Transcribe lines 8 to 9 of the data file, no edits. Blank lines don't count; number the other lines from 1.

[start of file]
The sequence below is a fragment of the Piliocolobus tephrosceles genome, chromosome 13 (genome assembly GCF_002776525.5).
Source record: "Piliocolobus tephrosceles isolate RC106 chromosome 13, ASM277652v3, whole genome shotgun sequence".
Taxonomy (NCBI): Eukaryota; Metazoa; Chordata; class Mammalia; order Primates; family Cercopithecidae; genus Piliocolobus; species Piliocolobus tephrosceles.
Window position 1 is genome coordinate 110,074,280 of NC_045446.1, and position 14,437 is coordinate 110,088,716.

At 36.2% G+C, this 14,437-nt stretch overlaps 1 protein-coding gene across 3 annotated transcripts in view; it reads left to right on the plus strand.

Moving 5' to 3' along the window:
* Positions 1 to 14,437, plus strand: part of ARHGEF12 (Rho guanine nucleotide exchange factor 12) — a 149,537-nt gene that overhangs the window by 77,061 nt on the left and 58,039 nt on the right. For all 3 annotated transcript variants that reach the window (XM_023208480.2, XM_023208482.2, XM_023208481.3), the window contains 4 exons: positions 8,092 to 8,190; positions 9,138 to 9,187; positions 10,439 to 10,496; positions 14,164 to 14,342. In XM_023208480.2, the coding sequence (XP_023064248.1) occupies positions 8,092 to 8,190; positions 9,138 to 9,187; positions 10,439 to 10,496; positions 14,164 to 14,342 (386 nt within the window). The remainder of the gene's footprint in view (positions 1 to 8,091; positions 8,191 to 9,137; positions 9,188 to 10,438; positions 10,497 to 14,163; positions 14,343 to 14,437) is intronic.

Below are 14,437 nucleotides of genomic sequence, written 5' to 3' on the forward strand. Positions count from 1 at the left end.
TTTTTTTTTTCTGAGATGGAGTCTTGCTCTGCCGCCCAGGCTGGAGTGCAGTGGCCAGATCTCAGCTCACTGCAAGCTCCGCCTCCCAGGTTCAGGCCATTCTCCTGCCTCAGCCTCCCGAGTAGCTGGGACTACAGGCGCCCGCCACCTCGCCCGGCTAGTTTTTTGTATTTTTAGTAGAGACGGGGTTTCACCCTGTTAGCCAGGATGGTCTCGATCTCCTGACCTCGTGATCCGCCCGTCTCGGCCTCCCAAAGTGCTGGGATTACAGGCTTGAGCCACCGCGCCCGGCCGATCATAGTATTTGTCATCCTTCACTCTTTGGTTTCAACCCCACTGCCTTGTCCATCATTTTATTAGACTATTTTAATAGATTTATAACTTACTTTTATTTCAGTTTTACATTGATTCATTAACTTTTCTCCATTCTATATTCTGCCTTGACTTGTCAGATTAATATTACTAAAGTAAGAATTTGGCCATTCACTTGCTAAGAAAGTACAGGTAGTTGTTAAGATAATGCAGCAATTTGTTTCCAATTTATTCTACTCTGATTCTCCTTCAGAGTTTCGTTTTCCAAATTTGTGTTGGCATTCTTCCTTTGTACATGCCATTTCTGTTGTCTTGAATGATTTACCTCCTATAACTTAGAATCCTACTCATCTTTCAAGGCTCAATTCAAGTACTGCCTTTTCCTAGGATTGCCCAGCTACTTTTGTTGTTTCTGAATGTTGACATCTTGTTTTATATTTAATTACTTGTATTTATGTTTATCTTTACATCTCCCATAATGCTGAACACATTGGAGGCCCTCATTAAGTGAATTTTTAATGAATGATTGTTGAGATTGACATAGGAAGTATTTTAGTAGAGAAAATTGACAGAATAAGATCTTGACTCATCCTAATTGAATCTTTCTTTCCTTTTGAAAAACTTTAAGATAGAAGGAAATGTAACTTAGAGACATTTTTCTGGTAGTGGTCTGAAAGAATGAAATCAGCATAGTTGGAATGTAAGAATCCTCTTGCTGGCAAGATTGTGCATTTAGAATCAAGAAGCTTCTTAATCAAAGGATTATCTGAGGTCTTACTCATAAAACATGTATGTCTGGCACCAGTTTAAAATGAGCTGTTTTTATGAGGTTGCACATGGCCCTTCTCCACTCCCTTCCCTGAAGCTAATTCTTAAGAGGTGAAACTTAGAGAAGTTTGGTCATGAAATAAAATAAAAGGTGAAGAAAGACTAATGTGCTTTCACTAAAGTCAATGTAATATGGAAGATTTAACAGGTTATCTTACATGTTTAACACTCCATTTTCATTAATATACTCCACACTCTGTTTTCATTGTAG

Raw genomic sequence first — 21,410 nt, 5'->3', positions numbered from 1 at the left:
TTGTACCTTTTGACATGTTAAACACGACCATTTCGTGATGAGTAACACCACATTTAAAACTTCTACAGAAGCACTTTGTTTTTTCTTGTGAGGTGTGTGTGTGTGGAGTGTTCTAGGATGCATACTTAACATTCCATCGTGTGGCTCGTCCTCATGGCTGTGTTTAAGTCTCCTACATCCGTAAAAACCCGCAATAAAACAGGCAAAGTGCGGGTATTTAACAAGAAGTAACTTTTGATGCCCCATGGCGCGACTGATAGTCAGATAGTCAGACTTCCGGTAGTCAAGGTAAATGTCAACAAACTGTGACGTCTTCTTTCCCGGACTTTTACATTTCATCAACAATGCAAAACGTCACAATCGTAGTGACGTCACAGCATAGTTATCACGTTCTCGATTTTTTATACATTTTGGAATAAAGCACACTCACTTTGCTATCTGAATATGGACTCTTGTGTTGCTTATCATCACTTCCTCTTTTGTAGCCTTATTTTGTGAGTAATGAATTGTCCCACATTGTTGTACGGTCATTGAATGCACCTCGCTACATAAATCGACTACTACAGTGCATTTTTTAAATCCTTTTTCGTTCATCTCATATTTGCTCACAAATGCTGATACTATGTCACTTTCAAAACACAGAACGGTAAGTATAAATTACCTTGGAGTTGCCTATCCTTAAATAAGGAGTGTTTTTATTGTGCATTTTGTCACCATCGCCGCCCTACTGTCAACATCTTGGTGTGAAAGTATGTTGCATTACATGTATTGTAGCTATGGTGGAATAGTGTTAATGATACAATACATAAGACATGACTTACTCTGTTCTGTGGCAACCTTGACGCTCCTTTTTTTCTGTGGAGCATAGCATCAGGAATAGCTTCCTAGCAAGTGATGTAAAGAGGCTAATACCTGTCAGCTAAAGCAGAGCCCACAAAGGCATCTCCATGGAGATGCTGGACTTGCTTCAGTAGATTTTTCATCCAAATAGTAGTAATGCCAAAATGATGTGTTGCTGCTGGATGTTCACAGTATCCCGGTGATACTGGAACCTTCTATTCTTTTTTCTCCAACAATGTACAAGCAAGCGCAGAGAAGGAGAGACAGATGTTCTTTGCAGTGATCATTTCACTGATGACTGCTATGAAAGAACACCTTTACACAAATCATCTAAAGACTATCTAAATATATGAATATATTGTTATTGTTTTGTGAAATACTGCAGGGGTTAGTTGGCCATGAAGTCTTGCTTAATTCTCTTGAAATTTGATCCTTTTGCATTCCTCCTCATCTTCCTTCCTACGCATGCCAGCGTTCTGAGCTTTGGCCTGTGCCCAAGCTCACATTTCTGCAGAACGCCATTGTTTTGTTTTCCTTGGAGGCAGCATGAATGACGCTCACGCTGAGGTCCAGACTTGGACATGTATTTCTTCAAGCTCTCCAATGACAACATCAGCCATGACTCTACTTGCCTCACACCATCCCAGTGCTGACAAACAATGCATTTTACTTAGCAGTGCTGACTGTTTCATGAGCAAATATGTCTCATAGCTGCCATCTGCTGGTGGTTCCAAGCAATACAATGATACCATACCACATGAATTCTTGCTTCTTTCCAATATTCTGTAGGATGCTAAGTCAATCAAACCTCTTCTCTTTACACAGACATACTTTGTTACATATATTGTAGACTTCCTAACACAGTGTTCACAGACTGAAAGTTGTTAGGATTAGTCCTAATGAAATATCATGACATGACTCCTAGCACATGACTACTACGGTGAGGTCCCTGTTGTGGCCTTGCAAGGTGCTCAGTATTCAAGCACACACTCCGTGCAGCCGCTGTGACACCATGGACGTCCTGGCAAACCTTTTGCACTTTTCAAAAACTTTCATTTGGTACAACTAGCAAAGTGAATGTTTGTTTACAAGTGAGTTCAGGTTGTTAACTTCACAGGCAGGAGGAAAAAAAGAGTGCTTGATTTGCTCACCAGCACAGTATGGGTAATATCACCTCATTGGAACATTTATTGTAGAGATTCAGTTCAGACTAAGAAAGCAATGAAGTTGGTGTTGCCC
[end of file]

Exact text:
Below are 14,437 nucleotides of genomic sequence, written 5' to 3' on the forward strand. Positions count from 1 at the left end.
TTTTTTTTTTCTGAGATGGAGTCTTGCTCTGCCGCCCAGGCTGGAGTGCAGTGGCCAGATCTCAGCTCACTGCAAGCTCCGCCTCCCAGGTTCAGGCCATTCTCCTGCCTCAGCCTCCCGAGTAGCTGGGACTACAGGCGCCCGCCACCTCGCCCGGCTAGTTTTTTGTATTTTTAGTAGAGACGGGGTTTCACCCTGTTAGCCAGGATGGTCTCGATCTCCTGACCTCGTGATCCGCCCGTCTCGGCCTCCCAAAGTGCTGGGATTACAGGCTTGAGCCACCGCGCCCGGCCGATCATAGTATTTGTCATCCTTCACTCTTTGGTTTCAACCCCACTGCCTTGTCCATCATTTTATTAGACTATTTTAATAGATTTATAACTTACTTTTATTTCAGTTTTACATTGATTCATTAACTTTTCTCCATTCTATATTCTGCCTTGACTTGTCAGATTAATATTACTAAAGTAAGAATTTGGCCATTCACTTGCTAAGAAAGTACAGGTAGTTGTTAAGATAATGCAGCAATTTGTTTCCAATTTATTCTACTCTGATTCTCCTTCAGAGTTTCGTTTTCCAAATTTGTGTTGGCATTCTTCCTTTGTACATGCCATTTCTGTTGTCTTGAATGATTTACCTCCTATAACTTAGAATCCTACTCATCTTTCAAGGCTCAATTCAAGTACTGCCTTTTCCTAGGATTGCCCAGCTACTTTTGTTGTTTCTGAATGTTGACATCTTGTTTTATATTTAATTACTTGTATTTATGTTTATCTTTACATCTCCCATAATGCTGAACACATTGGAGGCCCTCATTAAGTGAATTTTTAATGAATGATTGTTGAGATTGACATAGGAAGTATTTTAGTAGAGAAAATTGACAGAATAAGATCTTGACTCATCCTAATTGAATCTTTCTTTCCTTTTGAAAAACTTTAAGATAGAAGGAAATGTAACTTAGAGACATTTTTCTGGTAGTGGTCTGAAAGAATGAAATCAGCATAGTTGGAATGTAAGAATCCTCTTGCTGGCAAGATTGTGCATTTAGAATCAAGAAGCTTCTTAATCAAAGGATTATCTGAGGTCTTACTCATAAAACATGTATGTCTGGCACCAGTTTAAAATGAGCTGTTTTTATGAGGTTGCACATGGCCCTTCTCCACTCCCTTCCCTGAAGCTAATTCTTAAGAGGTGAAACTTAGAGAAGTTTGGTCATGAAATAAAATAAAAGGTGAAGAAAGACTAATGTGCTTTCACTAAAGTCAATGTAATATGGAAGATTTAACAGGTTATCTTACATGTTTAACACTCCATTTTCATTAATATACTCCACACTCTGTTTTCATTGTAG